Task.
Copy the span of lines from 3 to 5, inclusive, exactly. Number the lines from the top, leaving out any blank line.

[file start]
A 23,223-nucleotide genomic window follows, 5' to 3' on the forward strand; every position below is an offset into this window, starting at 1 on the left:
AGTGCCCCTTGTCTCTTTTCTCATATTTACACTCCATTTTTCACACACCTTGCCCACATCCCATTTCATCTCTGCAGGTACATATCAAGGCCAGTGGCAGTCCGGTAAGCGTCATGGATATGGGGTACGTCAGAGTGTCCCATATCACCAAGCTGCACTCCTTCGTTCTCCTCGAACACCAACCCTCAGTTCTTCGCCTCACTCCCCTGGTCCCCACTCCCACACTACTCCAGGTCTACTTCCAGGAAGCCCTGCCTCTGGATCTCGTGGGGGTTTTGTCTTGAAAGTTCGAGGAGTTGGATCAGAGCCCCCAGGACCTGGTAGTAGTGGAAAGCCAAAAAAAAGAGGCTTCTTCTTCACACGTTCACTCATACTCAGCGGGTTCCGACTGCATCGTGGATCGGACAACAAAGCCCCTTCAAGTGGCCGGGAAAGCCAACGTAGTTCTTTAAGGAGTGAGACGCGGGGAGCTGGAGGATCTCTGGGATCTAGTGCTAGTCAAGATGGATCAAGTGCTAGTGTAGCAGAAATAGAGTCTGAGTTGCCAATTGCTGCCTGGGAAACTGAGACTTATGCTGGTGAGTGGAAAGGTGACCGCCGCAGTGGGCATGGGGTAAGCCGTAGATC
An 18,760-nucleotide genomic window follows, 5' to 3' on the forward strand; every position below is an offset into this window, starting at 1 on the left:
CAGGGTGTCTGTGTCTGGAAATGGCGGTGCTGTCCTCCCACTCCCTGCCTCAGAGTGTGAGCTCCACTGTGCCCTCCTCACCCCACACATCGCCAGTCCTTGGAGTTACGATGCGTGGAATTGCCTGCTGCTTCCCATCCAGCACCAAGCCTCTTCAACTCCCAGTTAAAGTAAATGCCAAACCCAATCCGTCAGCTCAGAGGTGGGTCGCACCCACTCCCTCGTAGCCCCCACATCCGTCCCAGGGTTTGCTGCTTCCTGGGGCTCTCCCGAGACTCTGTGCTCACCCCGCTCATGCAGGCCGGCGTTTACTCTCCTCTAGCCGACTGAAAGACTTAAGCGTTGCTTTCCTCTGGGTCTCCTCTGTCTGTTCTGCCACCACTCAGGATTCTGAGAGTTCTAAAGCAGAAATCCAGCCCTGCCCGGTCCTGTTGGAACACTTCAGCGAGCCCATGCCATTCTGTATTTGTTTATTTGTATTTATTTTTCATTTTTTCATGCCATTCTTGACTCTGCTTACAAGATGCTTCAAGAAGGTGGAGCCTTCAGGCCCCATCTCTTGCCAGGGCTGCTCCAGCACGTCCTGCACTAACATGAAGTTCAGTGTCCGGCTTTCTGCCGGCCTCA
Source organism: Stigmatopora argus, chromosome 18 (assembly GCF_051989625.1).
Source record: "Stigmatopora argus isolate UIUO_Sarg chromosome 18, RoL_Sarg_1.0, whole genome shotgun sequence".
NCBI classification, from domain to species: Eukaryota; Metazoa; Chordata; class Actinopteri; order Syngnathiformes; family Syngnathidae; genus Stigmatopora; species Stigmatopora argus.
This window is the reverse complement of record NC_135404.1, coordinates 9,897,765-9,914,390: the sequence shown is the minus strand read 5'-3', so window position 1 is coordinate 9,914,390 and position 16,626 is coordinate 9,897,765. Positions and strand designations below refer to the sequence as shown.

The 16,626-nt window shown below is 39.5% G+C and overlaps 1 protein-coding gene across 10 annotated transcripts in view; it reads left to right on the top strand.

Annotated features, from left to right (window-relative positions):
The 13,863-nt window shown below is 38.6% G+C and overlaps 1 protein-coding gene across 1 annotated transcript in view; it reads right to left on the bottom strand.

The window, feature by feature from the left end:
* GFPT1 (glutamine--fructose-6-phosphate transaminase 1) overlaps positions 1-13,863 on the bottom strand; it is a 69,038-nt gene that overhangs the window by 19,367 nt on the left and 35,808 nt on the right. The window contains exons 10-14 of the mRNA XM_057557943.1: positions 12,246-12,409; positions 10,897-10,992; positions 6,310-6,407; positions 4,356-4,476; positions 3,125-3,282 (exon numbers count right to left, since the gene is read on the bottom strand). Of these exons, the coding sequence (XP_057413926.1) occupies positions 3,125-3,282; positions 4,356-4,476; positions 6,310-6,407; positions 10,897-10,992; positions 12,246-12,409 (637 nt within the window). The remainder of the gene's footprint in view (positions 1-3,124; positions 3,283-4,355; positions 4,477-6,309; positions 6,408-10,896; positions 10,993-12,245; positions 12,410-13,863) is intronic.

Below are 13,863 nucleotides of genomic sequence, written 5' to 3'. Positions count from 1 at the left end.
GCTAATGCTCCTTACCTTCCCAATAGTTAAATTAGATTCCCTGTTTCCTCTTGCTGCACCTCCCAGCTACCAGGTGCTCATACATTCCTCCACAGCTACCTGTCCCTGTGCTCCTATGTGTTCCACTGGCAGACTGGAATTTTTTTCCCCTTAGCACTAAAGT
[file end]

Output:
An 18,760-nucleotide genomic window follows, 5' to 3' on the forward strand; every position below is an offset into this window, starting at 1 on the left:
CAGGGTGTCTGTGTCTGGAAATGGCGGTGCTGTCCTCCCACTCCCTGCCTCAGAGTGTGAGCTCCACTGTGCCCTCCTCACCCCACACATCGCCAGTCCTTGGAGTTACGATGCGTGGAATTGCCTGCTGCTTCCCATCCAGCACCAAGCCTCTTCAACTCCCAGTTAAAGTAAATGCCAAACCCAATCCGTCAGCTCAGAGGTGGGTCGCACCCACTCCCTCGTAGCCCCCACATCCGTCCCAGGGTTTGCTGCTTCCTGGGGCTCTCCCGAGACTCTGTGCTCACCCCGCTCATGCAGGCCGGCGTTTACTCTCCTCTAGCCGACTGAAAGACTTAAGCGTTGCTTTCCTCTGGGTCTCCTCTGTCTGTTCTGCCACCACTCAGGATTCTGAGAGTTCTAAAGCAGAAATCCAGCCCTGCCCGGTCCTGTTGGAACACTTCAGCGAGCCCATGCCATTCTGTATTTGTTTATTTGTATTTATTTTTCATTTTTTCATGCCATTCTTGACTCTGCTTACAAGATGCTTCAAGAAGGTGGAGCCTTCAGGCCCCATCTCTTGCCAGGGCTGCTCCAGCACGTCCTGCACTAACATGAAGTTCAGTGTCCGGCTTTCTGCCGGCCTCA
Source organism: Stigmatopora argus, chromosome 18 (assembly GCF_051989625.1).